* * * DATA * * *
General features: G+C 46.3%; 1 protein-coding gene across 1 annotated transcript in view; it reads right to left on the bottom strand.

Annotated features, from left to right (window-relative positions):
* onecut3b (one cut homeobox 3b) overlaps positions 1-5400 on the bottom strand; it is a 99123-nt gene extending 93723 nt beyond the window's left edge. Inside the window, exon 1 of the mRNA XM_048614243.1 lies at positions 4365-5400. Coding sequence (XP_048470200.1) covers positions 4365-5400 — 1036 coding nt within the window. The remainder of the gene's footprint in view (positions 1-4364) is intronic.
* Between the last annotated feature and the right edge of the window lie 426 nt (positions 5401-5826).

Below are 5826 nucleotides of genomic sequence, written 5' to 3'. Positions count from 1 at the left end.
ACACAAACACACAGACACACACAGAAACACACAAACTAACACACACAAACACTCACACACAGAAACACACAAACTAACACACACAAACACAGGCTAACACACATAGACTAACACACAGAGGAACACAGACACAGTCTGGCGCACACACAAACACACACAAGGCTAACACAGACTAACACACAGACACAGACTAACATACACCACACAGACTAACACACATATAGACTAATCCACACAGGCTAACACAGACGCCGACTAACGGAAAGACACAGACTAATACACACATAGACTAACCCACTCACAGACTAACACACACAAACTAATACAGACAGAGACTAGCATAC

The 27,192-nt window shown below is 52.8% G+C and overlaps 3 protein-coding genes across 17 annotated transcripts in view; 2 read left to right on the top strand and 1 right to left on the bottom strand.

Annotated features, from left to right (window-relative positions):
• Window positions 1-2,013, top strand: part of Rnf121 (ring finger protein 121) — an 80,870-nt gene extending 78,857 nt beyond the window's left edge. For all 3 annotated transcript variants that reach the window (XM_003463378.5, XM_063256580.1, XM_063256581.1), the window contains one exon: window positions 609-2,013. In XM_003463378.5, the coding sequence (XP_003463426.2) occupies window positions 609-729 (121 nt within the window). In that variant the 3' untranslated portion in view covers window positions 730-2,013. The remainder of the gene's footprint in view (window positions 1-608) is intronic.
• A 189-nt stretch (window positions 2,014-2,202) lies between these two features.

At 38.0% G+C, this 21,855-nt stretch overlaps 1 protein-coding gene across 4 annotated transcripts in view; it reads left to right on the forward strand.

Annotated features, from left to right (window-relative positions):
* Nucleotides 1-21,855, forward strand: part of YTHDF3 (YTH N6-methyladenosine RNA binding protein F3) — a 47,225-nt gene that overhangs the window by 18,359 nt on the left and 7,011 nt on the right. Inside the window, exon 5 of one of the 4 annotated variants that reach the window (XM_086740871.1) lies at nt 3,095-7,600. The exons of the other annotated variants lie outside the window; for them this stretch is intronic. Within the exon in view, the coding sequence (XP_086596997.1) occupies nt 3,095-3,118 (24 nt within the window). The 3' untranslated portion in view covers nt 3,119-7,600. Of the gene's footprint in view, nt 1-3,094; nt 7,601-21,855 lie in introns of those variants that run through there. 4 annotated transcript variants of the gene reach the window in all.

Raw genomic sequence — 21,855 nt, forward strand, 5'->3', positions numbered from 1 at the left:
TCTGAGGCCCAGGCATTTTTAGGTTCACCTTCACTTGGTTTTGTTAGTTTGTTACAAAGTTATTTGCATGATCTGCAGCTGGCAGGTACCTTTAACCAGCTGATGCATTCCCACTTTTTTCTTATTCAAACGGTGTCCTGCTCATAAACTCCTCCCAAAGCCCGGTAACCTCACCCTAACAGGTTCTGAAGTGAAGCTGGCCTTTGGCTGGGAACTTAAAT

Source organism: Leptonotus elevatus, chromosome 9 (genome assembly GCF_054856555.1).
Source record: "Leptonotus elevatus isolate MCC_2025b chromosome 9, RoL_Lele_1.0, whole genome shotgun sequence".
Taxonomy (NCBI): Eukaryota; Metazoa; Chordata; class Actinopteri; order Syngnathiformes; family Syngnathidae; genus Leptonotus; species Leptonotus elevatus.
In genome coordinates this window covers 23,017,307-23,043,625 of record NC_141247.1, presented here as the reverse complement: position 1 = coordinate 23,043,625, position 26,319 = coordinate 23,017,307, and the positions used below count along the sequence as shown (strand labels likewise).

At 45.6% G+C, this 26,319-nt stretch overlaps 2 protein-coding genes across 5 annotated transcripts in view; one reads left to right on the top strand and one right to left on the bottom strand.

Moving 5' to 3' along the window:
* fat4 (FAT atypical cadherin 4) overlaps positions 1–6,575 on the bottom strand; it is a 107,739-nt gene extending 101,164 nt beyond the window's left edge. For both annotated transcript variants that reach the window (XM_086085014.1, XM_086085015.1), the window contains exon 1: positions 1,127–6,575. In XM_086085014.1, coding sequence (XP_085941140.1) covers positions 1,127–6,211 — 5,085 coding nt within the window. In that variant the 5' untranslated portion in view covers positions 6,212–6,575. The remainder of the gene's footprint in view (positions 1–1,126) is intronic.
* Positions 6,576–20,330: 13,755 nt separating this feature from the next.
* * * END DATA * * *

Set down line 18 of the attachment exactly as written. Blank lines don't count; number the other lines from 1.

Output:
Taxonomy (NCBI): Eukaryota; Metazoa; Chordata; class Actinopteri; order Syngnathiformes; family Syngnathidae; genus Leptonotus; species Leptonotus elevatus.